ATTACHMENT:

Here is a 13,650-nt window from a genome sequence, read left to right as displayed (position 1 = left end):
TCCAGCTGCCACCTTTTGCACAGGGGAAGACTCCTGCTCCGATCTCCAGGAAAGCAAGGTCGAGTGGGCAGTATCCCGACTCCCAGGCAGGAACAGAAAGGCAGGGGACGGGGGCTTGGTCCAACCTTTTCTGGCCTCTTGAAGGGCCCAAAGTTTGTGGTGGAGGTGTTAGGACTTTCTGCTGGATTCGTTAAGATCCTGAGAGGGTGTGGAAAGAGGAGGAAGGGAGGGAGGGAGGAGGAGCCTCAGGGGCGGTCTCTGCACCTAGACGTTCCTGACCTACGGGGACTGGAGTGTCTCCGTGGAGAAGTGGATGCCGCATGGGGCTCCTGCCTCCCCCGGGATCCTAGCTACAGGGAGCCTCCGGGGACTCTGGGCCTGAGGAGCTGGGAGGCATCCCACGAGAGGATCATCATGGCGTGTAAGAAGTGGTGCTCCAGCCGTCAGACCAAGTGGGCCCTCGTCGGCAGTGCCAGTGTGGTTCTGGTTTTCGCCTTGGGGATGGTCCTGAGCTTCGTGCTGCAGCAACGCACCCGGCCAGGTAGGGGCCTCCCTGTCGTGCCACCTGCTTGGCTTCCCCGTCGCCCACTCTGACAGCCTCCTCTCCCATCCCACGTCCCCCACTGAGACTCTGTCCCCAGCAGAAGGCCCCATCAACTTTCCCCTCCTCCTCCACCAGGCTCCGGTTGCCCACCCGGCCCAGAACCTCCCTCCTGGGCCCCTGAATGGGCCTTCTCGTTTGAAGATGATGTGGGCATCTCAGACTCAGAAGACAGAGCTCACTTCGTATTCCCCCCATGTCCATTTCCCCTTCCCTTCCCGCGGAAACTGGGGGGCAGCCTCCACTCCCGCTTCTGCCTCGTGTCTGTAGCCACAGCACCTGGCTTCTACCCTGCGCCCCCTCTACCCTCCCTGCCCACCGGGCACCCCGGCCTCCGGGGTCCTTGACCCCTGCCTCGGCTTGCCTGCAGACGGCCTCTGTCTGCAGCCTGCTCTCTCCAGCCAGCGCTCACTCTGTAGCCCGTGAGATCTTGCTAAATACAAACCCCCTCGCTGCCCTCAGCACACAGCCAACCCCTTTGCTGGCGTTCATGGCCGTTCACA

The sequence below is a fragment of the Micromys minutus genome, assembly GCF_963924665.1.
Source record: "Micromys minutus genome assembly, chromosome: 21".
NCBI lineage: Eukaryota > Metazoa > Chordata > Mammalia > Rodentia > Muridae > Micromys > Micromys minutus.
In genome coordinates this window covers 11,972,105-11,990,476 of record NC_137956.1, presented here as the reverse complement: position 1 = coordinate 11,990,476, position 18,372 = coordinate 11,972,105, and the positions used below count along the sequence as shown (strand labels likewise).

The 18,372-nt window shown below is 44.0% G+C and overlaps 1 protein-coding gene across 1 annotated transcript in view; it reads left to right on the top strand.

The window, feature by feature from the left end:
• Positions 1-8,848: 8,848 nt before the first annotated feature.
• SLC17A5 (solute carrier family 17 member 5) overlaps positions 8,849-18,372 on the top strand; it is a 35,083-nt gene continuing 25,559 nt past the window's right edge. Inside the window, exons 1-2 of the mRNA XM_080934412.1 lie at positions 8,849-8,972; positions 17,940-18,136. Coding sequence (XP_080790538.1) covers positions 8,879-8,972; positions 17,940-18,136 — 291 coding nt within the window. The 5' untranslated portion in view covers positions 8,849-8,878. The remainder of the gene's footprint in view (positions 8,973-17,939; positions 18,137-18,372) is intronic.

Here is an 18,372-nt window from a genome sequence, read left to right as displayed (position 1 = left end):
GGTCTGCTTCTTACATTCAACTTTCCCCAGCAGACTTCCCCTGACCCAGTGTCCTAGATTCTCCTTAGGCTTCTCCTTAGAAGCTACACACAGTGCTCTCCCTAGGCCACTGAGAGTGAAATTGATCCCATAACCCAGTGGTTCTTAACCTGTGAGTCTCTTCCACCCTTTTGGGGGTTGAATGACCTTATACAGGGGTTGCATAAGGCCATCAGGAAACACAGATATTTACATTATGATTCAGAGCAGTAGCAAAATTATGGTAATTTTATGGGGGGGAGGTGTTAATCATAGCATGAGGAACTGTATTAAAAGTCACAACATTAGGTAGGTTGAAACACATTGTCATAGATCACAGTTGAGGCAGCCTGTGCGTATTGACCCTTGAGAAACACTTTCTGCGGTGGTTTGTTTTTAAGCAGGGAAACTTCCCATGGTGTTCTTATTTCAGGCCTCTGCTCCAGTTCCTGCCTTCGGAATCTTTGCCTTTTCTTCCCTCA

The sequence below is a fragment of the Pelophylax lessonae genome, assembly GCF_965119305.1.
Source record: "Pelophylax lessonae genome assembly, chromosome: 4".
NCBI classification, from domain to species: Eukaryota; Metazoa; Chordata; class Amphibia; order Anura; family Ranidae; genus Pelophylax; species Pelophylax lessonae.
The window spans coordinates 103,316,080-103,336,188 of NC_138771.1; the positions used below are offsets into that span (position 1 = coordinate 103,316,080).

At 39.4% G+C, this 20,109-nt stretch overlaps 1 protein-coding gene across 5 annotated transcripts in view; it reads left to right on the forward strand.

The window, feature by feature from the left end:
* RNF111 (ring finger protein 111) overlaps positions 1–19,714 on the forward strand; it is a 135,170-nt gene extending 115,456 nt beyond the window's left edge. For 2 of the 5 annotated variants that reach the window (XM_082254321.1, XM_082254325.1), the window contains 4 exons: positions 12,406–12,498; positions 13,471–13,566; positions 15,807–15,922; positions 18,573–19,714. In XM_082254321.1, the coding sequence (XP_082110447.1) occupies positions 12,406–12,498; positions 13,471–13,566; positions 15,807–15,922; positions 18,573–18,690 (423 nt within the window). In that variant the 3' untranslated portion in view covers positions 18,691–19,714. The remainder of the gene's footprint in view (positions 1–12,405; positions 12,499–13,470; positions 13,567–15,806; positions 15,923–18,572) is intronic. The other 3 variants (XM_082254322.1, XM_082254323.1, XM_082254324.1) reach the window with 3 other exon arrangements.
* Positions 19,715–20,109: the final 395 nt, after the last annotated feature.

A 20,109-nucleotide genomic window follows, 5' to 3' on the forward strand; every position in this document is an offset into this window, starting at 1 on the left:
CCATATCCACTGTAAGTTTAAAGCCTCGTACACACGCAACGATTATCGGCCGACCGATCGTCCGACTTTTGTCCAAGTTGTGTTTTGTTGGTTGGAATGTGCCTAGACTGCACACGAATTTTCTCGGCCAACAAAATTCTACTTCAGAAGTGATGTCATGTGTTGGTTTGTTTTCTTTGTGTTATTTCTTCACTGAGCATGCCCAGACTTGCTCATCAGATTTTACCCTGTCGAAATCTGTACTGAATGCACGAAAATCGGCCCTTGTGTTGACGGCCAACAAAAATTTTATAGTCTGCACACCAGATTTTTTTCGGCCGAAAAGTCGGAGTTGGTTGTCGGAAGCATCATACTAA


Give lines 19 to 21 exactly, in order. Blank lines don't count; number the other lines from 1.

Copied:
* RNF111 (ring finger protein 111) overlaps positions 1–19,714 on the forward strand; it is a 135,170-nt gene extending 115,456 nt beyond the window's left edge. For 2 of the 5 annotated variants that reach the window (XM_082254321.1, XM_082254325.1), the window contains 4 exons: positions 12,406–12,498; positions 13,471–13,566; positions 15,807–15,922; positions 18,573–19,714. In XM_082254321.1, the coding sequence (XP_082110447.1) occupies positions 12,406–12,498; positions 13,471–13,566; positions 15,807–15,922; positions 18,573–18,690 (423 nt within the window). In that variant the 3' untranslated portion in view covers positions 18,691–19,714. The remainder of the gene's footprint in view (positions 1–12,405; positions 12,499–13,470; positions 13,567–15,806; positions 15,923–18,572) is intronic. The other 3 variants (XM_082254322.1, XM_082254323.1, XM_082254324.1) reach the window with 3 other exon arrangements.
* Positions 19,715–20,109: the final 395 nt, after the last annotated feature.

A 20,109-nucleotide genomic window follows, 5' to 3' on the forward strand; every position in this document is an offset into this window, starting at 1 on the left: